Five customers sit at tables and the walls to the left and right, and a waiter in a lightweight coat, to one facet of a table close to the middle of the space, stands to face the viewer.

#46. Massacre Of The Innocents: The Massacre of the Innocents is consisting of two paintings which are made by Peter Paul Rubens, illustrating the episode of the biblical Massacre of the Innocents of Bethlehem.

The first version painted by Rubens dates from around 1611–12. In the 17th century, the painting became a part of the Liechtenstein assortment in the Austrian capital, Austria.

The Forchondt brothers sold each painting to Hans-Adam I, patrician of Liechtenstein whom they knew through his father Karl Eusebius of Caesarea, patrician of Liechtenstein around 1700.

The paintings got the Liechtenstein family seal and are recorded within the assortment till the nineteenth century, were drawings in 1815 show they decorated side by side within the Garden Palace in the Austrian capital.

#45. Liberty Leading The People: Liberty leading the people is a painting made by Eugene Delacroix recalling the July revolution of 1830.

A woman representing the concept and the Goddess of Liberty leading the people forward over a barricade and the bodies.

Holding a flag of France in one hand and gun in another hand.

#44. Starry Night Over The Rhone: Starry Night Over the Rhône is one among Vincent van Gogh’s paintings of Arles at midnight.

Van Gogh painted this painting on the bank of the river named Rhone which was walking distance from the Yellow House which Van Gogh was renting at the time.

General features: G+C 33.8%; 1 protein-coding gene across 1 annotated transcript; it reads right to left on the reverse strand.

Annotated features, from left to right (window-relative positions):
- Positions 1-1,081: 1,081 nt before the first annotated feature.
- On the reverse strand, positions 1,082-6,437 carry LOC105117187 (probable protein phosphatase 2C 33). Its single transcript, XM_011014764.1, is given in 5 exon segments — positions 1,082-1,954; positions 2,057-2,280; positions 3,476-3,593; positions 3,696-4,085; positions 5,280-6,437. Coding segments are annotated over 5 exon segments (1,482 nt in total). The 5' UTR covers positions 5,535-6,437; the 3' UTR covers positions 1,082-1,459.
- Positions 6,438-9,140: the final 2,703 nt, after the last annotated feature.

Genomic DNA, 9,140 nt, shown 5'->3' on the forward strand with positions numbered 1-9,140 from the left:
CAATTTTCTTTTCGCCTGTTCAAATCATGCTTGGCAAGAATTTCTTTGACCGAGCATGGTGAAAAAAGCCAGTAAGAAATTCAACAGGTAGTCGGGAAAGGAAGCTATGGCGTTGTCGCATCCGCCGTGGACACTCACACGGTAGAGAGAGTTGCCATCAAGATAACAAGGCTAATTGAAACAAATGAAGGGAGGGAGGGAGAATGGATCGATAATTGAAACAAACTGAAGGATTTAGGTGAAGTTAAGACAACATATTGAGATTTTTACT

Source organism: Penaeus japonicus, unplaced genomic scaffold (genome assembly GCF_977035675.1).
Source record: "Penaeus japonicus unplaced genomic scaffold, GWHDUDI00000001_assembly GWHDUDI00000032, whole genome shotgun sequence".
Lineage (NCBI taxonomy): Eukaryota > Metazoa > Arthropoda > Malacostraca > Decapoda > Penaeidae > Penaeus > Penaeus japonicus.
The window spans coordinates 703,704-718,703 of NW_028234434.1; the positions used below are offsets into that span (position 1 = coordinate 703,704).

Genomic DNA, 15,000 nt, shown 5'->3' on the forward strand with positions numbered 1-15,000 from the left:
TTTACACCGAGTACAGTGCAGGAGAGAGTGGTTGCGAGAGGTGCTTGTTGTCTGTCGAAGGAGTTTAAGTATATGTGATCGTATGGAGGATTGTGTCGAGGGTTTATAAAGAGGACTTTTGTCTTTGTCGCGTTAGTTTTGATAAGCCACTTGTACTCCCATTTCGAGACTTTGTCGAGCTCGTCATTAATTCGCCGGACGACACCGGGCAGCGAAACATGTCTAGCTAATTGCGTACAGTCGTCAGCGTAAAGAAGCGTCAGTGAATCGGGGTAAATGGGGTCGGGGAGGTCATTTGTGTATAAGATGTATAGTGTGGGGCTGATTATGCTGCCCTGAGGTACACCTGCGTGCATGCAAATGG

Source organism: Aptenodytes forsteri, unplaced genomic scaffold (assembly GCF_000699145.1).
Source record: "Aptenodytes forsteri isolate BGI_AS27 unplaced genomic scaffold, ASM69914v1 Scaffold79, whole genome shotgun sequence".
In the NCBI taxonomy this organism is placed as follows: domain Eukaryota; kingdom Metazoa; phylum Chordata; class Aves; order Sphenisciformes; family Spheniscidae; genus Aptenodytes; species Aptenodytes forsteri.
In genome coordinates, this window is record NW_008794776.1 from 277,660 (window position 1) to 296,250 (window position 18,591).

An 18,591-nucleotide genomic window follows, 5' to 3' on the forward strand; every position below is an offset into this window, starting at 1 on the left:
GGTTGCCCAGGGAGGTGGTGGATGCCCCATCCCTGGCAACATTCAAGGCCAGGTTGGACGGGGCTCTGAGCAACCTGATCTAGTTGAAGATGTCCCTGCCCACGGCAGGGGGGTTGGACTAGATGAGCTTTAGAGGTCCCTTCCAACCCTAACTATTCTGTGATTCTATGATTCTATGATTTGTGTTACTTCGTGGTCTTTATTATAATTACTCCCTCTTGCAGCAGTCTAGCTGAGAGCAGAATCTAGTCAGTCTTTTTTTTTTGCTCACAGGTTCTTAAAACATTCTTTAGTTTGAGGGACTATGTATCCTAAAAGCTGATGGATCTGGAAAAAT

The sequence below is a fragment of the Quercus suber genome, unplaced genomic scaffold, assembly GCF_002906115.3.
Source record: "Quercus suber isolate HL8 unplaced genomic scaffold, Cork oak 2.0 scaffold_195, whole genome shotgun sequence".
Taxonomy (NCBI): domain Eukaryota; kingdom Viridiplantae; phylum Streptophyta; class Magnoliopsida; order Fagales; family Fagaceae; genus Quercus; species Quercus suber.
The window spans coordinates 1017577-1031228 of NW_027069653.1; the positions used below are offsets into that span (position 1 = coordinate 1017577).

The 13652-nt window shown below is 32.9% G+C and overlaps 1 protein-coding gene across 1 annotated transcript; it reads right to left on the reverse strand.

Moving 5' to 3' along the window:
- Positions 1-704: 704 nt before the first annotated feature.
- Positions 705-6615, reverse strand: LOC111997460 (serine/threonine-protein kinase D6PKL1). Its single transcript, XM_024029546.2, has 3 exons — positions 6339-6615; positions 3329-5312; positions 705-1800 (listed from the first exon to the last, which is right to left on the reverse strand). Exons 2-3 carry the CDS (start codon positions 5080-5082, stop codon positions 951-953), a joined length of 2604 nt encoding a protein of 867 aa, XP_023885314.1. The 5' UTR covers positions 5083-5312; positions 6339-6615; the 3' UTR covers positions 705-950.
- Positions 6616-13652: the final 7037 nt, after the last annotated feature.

The effects of light and the night sky always gave subject to Van Gogh’s paintings.

#43. Nighthawks: In 1942, Edward Hopper made this painting. It illustrates the people having their dinner late at night downtown.

This painting is known as one of the best and most recognizable paintings of Edward Hopper in American art. After completion of the painting, within a few months, the painting was sold to the Art Institute of Chicago for $3000.

#42. The Flower Carrier: Diego Rivera created this masterpiece in 1935. The flower carrier represents the simplicity yet coveys so much symbolism and meaning. The vibrant colors are usually rubbed into the wooden boards.

It’s a common technique to paint the hard surfaces.

#41. Irises: Irises is made by none other than Vincent Van Gogh.

He made this painting while he was in Saint Paul-de-Mausole asylum in Saint-Remy-de-Provence, France, before his death in 1890.

He started this painting within one week when he was admitted to an asylum. He named this painting “The lightning conductor for my illness” because he felt that continuing painting keep himself secured from going insane.